Why Would a Politician Position Their Self Against Legal Marijuana?

This is a real head scratcher. The majority of the United States favors legal marijuana.

Marijuana is safer than alcohol, tobacco,and any random pharmaceutical drug.

In states with legalized marijuana, teen use does not go up.

There is some form of legal marijuana in 28 states and D.C.

After the election this November, there will certainly be more with voters in 5 states deciding whether to fully legalize recreational use, while voters in 4 more will weigh in on whether to allow medical marijuana.

Over half, 52%, of all arrests in the United States are for marijuana possession, which is an staggering amount of wasted law enforcement energy, and utterly tragic for those who get arrested.

The cultural stigma is officially gone with at least 71% of adults under 34 supporting legal marijuana.

Science revealed that marijuana kills cancer cells.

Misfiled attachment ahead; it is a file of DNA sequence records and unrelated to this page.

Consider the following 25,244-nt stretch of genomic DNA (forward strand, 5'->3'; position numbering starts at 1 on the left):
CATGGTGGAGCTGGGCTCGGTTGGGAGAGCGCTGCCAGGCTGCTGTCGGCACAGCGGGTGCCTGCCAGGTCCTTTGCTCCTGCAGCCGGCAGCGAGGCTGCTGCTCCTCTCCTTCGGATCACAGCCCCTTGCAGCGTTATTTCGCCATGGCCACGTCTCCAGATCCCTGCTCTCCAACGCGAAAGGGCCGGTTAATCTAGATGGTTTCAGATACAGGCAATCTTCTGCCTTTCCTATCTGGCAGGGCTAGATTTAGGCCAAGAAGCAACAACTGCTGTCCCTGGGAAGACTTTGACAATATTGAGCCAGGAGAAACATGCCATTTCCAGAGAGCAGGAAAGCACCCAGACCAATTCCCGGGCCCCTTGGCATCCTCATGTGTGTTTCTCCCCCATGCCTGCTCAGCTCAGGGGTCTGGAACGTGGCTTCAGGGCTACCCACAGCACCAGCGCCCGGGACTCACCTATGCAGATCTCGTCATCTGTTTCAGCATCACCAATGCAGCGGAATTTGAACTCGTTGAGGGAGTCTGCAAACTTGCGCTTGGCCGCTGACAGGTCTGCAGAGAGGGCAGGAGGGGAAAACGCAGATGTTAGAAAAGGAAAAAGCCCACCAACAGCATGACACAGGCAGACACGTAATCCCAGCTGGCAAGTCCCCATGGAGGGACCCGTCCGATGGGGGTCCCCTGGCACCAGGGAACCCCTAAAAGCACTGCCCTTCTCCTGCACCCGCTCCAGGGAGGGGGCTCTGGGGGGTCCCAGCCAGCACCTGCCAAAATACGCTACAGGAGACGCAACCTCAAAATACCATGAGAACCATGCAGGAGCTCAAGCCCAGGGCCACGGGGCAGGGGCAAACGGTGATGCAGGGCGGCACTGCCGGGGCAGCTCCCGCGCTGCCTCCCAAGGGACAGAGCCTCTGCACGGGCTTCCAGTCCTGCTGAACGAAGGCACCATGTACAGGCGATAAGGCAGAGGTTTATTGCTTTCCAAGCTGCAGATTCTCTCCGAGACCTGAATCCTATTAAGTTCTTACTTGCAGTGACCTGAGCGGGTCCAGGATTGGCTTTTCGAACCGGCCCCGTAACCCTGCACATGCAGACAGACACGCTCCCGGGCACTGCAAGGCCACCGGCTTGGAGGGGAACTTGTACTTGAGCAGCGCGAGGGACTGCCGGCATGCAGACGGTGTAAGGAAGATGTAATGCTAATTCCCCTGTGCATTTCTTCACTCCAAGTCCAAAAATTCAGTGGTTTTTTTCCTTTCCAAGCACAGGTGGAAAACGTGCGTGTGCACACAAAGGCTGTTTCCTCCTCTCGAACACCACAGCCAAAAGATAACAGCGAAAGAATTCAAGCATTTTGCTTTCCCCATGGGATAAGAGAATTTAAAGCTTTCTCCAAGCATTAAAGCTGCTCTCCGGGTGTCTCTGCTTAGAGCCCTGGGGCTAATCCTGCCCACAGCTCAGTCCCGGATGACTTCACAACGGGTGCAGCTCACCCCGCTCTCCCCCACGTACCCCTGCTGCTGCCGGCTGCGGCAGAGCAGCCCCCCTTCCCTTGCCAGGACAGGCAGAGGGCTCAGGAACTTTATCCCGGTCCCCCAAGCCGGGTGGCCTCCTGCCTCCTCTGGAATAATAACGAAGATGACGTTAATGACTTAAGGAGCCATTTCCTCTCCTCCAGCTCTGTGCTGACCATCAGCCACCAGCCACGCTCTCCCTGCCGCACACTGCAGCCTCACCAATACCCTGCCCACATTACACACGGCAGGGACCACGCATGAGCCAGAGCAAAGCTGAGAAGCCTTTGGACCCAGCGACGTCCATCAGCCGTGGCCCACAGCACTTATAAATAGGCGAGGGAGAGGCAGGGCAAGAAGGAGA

Given such an unequivocal morally righteous issue, one might reasonably wonder why their elected official, or any really, would position themself against it. What could possibly cloud their clarity on an intellectually unambiguous issue with such an obvious correct side that cravenly enduring public ridicule is worth it?


In this presidential election tragedy, neither of the primary candidates are enthusiastic supporters of marijuana legalization. Not that supporting marijuana is the only thing that matters, far from it. But the lack of support for an issue with such clear moral righteousness indicates where these candidates would stand on issues with much more at stake, and that’s the problem with unlimited and unregulated amounts of money flowing through our electoral systems.

The first step towards change is demanding our elected officials enact legislation that repeals the Citizens United ruling allowing for unlimited money to flow through campaigns, essentially codifying bribery. Then, elected officials are beholden to the voters, not whoever financed the campaign.